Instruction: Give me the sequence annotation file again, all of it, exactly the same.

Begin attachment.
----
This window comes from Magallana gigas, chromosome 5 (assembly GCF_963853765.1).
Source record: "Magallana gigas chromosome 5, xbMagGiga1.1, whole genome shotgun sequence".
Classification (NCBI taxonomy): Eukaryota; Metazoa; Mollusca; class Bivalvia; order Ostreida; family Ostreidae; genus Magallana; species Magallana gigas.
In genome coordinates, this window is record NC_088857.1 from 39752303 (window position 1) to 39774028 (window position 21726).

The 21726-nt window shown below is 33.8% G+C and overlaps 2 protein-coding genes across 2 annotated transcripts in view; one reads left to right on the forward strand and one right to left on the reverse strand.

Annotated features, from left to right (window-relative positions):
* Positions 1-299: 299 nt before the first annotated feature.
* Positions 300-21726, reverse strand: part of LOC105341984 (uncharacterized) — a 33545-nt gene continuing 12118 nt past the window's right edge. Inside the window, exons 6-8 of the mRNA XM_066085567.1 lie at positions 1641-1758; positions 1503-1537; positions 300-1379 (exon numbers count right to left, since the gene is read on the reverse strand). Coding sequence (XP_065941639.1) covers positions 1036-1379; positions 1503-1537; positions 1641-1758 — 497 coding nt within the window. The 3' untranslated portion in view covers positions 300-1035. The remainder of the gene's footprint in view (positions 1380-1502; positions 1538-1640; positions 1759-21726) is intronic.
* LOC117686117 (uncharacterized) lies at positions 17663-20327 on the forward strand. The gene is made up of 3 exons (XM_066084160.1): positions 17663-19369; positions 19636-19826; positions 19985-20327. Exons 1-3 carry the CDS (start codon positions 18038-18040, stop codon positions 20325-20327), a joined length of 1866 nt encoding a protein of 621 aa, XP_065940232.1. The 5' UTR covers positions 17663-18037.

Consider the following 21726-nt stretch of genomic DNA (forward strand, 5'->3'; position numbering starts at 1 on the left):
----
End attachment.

This window comes from Magallana gigas, chromosome 5 (assembly GCF_963853765.1).
Source record: "Magallana gigas chromosome 5, xbMagGiga1.1, whole genome shotgun sequence".
Classification (NCBI taxonomy): Eukaryota; Metazoa; Mollusca; class Bivalvia; order Ostreida; family Ostreidae; genus Magallana; species Magallana gigas.
In genome coordinates, this window is record NC_088857.1 from 39752303 (window position 1) to 39774028 (window position 21726).

The 21726-nt window shown below is 33.8% G+C and overlaps 2 protein-coding genes across 2 annotated transcripts in view; one reads left to right on the forward strand and one right to left on the reverse strand.

Annotated features, from left to right (window-relative positions):
* Positions 1-299: 299 nt before the first annotated feature.
* Positions 300-21726, reverse strand: part of LOC105341984 (uncharacterized) — a 33545-nt gene continuing 12118 nt past the window's right edge. Inside the window, exons 6-8 of the mRNA XM_066085567.1 lie at positions 1641-1758; positions 1503-1537; positions 300-1379 (exon numbers count right to left, since the gene is read on the reverse strand). Coding sequence (XP_065941639.1) covers positions 1036-1379; positions 1503-1537; positions 1641-1758 — 497 coding nt within the window. The 3' untranslated portion in view covers positions 300-1035. The remainder of the gene's footprint in view (positions 1380-1502; positions 1538-1640; positions 1759-21726) is intronic.
* LOC117686117 (uncharacterized) lies at positions 17663-20327 on the forward strand. The gene is made up of 3 exons (XM_066084160.1): positions 17663-19369; positions 19636-19826; positions 19985-20327. Exons 1-3 carry the CDS (start codon positions 18038-18040, stop codon positions 20325-20327), a joined length of 1866 nt encoding a protein of 621 aa, XP_065940232.1. The 5' UTR covers positions 17663-18037.

Consider the following 21726-nt stretch of genomic DNA (forward strand, 5'->3'; position numbering starts at 1 on the left):